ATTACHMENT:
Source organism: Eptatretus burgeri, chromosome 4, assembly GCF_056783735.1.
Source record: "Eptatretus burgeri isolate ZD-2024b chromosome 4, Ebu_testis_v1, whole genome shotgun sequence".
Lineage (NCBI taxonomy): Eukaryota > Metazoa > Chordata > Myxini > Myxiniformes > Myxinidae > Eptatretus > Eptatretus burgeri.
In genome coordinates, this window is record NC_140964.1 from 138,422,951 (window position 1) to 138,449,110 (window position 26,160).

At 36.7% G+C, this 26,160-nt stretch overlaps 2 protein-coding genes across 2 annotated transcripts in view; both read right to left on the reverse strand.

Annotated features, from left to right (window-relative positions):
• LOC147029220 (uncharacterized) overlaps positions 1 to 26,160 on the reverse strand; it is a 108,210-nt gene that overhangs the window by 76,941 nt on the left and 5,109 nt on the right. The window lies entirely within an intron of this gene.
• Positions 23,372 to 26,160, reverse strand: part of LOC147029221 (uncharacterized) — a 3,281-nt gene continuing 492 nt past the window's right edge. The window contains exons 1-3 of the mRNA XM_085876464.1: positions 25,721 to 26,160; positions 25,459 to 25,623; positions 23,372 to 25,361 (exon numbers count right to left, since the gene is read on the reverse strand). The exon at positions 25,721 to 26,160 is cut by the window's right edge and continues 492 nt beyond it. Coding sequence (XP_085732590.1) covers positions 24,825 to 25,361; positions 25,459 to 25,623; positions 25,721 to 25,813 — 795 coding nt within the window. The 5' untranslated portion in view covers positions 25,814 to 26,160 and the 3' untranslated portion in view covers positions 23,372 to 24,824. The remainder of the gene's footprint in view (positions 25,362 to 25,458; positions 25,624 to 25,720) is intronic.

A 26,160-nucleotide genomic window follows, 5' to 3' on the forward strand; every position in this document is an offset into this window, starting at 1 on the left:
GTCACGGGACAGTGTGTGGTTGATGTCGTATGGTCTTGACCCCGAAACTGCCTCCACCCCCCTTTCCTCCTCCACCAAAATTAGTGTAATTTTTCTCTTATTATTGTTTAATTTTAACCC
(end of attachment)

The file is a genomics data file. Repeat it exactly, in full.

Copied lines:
Source organism: Eptatretus burgeri, chromosome 4, assembly GCF_056783735.1.
Source record: "Eptatretus burgeri isolate ZD-2024b chromosome 4, Ebu_testis_v1, whole genome shotgun sequence".
Lineage (NCBI taxonomy): Eukaryota > Metazoa > Chordata > Myxini > Myxiniformes > Myxinidae > Eptatretus > Eptatretus burgeri.
In genome coordinates, this window is record NC_140964.1 from 138,422,951 (window position 1) to 138,449,110 (window position 26,160).

At 36.7% G+C, this 26,160-nt stretch overlaps 2 protein-coding genes across 2 annotated transcripts in view; both read right to left on the reverse strand.

Annotated features, from left to right (window-relative positions):
• LOC147029220 (uncharacterized) overlaps positions 1 to 26,160 on the reverse strand; it is a 108,210-nt gene that overhangs the window by 76,941 nt on the left and 5,109 nt on the right. The window lies entirely within an intron of this gene.
• Positions 23,372 to 26,160, reverse strand: part of LOC147029221 (uncharacterized) — a 3,281-nt gene continuing 492 nt past the window's right edge. The window contains exons 1-3 of the mRNA XM_085876464.1: positions 25,721 to 26,160; positions 25,459 to 25,623; positions 23,372 to 25,361 (exon numbers count right to left, since the gene is read on the reverse strand). The exon at positions 25,721 to 26,160 is cut by the window's right edge and continues 492 nt beyond it. Coding sequence (XP_085732590.1) covers positions 24,825 to 25,361; positions 25,459 to 25,623; positions 25,721 to 25,813 — 795 coding nt within the window. The 5' untranslated portion in view covers positions 25,814 to 26,160 and the 3' untranslated portion in view covers positions 23,372 to 24,824. The remainder of the gene's footprint in view (positions 25,362 to 25,458; positions 25,624 to 25,720) is intronic.

A 26,160-nucleotide genomic window follows, 5' to 3' on the forward strand; every position in this document is an offset into this window, starting at 1 on the left:
GTCACGGGACAGTGTGTGGTTGATGTCGTATGGTCTTGACCCCGAAACTGCCTCCACCCCCCTTTCCTCCTCCACCAAAATTAGTGTAATTTTTCTCTTATTATTGTTTAATTTTAACCC